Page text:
Niklas Nordström, Mayor of Luleå, opened our five-day international crowdsourcing conference in Swedish Lapland on Tuesday March 20. The city of Luleå on the Baltic Sea coast near the Arctic Circle is the first of the conference’s two locations. Almost forty sector-leading speakers and panellists from around the world will share insights and updates with delegates on their latest activities and observations on developments in crowdsourcing and crowd innovation.
Luleå has historically been a major regional port used by local forestry, mining and steel production industries, though is transforming to a future based more on sustainability and digital know-how – it’s the site of Facebook’s first data centre outside the US. The region’s cool temperatures reduce the energy required to dissipate the heat produced by a multitude of servers stored in three hangars that are each the size of six football fields.
CSW’s CEO Epi Ludwik Nekaj opened the first full conference day on March 21, which was themed Innovation, Energy and Sustainability. He was followed by the Mayor who gave an insight to the economic transformation the region is undergoing with its reliance on sustainable energy.
Then Dr Stéphanie Boue of Philip Morris International explained how the methodology and results of PMI’s development programme to provide less harmful products are shared for verification with scientists around the world through an open innovation platform called sbv IMPROVER.
Other speakers this day included Xavier Damman, founder of OpenCollective, a platform that enables communities to make transparent contributions to the costs of open source projects. He emphasised that collective models directly activated by people’s personal resources are re-energising democracy without the hassle of wasting energy on needless bureaucracy.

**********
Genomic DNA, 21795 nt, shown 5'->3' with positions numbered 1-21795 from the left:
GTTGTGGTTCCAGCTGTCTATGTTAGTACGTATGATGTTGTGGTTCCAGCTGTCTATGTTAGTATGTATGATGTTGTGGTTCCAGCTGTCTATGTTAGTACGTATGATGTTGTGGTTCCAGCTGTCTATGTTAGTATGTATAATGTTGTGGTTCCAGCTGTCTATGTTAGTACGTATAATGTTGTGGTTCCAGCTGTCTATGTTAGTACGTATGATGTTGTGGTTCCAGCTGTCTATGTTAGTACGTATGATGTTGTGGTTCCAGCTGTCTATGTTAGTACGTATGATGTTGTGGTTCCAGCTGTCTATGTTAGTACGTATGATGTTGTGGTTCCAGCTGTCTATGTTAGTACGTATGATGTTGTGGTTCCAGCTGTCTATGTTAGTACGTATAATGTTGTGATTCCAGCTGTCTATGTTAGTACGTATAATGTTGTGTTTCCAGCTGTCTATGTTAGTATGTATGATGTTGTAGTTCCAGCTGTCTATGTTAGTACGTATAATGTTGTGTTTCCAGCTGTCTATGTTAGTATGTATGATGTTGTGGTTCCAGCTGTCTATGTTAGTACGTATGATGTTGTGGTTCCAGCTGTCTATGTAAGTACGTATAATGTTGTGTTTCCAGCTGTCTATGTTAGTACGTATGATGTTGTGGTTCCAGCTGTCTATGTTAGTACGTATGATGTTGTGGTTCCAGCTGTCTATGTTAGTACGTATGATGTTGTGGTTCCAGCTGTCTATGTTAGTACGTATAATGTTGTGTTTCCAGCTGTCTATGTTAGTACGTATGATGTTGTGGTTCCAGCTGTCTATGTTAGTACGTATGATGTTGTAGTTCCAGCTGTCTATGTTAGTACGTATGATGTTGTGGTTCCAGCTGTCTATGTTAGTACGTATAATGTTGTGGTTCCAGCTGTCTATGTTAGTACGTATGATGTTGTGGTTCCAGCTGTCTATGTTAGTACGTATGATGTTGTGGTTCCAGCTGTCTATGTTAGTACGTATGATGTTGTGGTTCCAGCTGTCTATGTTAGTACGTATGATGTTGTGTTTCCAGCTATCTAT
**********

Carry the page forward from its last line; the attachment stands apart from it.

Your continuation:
Thomas Hörnfeldt, Vice President of Sustainability and Public Affairs at SSAB – Swedish Steel Industry, informed us that in developed economies the annual demand for steel is equivalent to an average of 250kg per person. This demand is made up of industrial machinery, cars, public infrastructure, consumer and durable goods, homes and business buildings. He introduced delegates to Crowdthinking to reduce this figure.
Tom Vollmer is the Head of Sales & Internationalisation at Cosmic People, a Copenhagen based creative crowdsourcing agency. Tom explained some secrets of creative crowdsourcing. Rather than maintain a permanent creative department of fulltime professionals, Cosmic People combines crowd creativity – the creative power of millions of creators – with an expert agency management team to deliver solutions to their clients. They have enlisted around a hundred professional creative crowds centred on particular crafts and use crowds that specialize in illustration, concepts, film, innovation, banners, graphic design and voice-overs to name just a few.
Day Three, March 22, continued the theme of Innovation, Energy and Sustainability.
Tammi Spring is an Open Innovation Consultant and Director of Glider, a community focused non-profit that promotes collaboration and inclusivity through events, storytelling, and arts, technology, and educational programs. She spoke on the topic of Myths of Innovation. Two key points included that for best outcomes you need to love the problem and not the solution, and the person who’s best at building relationships with their peers within an organization is the best person to take crowdsourcing/open innovation programmes forward. Innovation requires long-term commitments, such as an aim to reduce a 5 year R&D timeline to 2-3 years. Tammi also shared with us a 10% rule of thumb on open innovation challenges: when you start and communicate with everyone, on average 10% of them will be interested.
Åsa Ericson, a professor in product-service systems and assistant scientific director of Effective Innovation and Organisation at Luleå University of Technology (LTU), and Johan Wenngren, Post-doctoral Researcher at LTU, addressed delegates on “Crowds and Co-Located Innovation – A Perfect Mix?” They showcased creating all types of innovation prototypes.
After lunch everyone embarked by bus to the conference’s second location in the rural environment of Vuollerim. The story of the CSW Arctic // Europe 2018 conference continues in our next blog.